Prior to speeches and charge, counsel for the appellant made an application for a corroboration warning. This application was predicated on alleged inconsistencies in the evidence of the complainant at trial. These inconsistencies related largely to the timeframe given by the complainant, the locations of the assaults and the late introduction of an allegation concerning the appellant's then partner.


In relation to the timeframe of the offences as given by the complainant, counsel for the appellant noted that the complainant provided 13 statements, that he gave different timeframes in different statements and in a prior trial. In his first statement in 2004 the complainant stated he was abused in the shop and the caravan in 1974 when he was aged 11. He then went on to withdraw this complaint in 2013 and then some months later made another statement in which he said the abuse occurred in the shop between 1973 and 1977 when he would have been between the ages 11 and 14. During the previous trial the complainant stated that this statement was correct, however in the course of this trial in his direct evidence the complainant stated that he was in the shop for four years between 1976 and 1980 and the abuse occurred during this period, between the ages 13 and 17. When confronted with these inconsistencies during cross-examination, the complainant adopted the position that this abuse occurred as a continuum in the shop from 1974 to 1980.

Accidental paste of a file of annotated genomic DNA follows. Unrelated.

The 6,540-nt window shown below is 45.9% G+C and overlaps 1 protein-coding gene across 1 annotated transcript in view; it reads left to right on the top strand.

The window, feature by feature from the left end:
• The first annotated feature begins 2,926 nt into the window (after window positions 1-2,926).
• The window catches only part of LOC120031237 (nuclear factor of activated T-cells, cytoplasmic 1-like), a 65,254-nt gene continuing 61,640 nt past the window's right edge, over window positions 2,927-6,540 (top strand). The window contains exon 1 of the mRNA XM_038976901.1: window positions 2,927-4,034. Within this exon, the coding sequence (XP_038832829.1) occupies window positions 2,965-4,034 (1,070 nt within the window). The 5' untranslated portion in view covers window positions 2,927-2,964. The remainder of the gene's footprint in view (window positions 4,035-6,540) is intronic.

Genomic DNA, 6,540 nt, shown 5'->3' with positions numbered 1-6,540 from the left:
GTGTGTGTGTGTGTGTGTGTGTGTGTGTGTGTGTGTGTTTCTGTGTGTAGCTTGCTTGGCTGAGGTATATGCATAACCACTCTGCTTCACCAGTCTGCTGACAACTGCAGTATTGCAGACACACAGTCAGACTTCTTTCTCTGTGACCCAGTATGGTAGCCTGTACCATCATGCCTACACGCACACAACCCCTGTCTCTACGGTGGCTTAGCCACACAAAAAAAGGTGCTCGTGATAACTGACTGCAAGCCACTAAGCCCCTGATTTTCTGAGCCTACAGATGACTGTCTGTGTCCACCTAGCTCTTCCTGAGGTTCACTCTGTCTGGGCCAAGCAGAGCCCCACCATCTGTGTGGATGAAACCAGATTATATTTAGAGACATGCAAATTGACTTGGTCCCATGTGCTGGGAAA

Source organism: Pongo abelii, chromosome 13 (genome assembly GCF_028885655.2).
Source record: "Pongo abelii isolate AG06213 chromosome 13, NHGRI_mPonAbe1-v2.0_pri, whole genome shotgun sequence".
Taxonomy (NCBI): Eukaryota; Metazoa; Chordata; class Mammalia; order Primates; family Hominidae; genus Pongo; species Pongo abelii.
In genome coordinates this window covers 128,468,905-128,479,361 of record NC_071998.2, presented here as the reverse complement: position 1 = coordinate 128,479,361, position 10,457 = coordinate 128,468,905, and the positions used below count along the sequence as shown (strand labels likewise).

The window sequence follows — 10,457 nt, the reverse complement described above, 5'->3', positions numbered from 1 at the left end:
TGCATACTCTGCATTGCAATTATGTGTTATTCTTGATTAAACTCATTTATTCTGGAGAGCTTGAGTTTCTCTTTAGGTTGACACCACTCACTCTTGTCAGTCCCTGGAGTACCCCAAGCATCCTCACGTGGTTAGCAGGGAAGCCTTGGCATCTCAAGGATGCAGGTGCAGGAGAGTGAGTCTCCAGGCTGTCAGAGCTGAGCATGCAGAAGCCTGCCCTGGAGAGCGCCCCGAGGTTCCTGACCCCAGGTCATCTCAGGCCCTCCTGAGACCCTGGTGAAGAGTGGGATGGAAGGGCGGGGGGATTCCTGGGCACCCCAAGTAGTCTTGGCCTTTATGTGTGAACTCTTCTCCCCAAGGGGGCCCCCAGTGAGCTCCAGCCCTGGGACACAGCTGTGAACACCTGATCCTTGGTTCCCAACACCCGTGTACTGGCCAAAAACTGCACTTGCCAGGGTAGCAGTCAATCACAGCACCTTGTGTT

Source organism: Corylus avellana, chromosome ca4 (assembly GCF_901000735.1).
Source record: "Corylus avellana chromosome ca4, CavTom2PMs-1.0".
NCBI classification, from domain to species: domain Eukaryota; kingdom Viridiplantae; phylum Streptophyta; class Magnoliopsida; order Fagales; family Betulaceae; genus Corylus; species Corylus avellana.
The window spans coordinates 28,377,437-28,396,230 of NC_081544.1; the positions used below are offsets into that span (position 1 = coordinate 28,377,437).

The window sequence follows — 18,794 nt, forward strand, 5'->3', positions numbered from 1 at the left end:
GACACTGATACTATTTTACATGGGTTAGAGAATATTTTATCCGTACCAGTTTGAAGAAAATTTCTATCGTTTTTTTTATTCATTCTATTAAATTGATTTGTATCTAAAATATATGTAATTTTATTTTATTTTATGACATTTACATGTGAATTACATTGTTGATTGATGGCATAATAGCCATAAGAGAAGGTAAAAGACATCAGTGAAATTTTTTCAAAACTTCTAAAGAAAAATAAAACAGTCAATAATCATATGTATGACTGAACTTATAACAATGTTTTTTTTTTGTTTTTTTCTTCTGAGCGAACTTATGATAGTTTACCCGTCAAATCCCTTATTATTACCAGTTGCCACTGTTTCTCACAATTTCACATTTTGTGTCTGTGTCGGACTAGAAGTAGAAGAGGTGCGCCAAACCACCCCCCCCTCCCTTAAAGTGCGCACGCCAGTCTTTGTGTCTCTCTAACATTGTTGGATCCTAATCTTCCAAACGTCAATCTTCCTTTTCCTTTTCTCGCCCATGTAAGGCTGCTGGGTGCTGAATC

In relation to location, counsel for appellant pointed out that there was also inconsistency in terms of where within the shop did the abuse occur and whether it occurred mostly in the back bedroom or the front bedroom.


In relation to the appellant's partner, the complainant alleged that his father forced him to have sexual intercourse with his father's partner at the relevant time. This allegation did not surface until the complainant's final statement to Gardaí in March 2017 and counsel for the appellant argued that such a dramatic allegation so late in the day cast serious doubts on the complainant's reliability.


The trial judge ruled as follows on the issue of the corroboration warning: -

“JUDGE: — I tend not to give corroboration warnings, but I will say that there is no independent evidence and that there is no corroboration, so that - - and I usually do that in the context of the delay warning, to say that you don't have any independent evidence of these events and to tell them that corroboration is independent evidence tending to link, so I will certainly say that to them, but I — it seems to me that —

MR DEVALLY: Very well, Judge, just to avoid any doubts —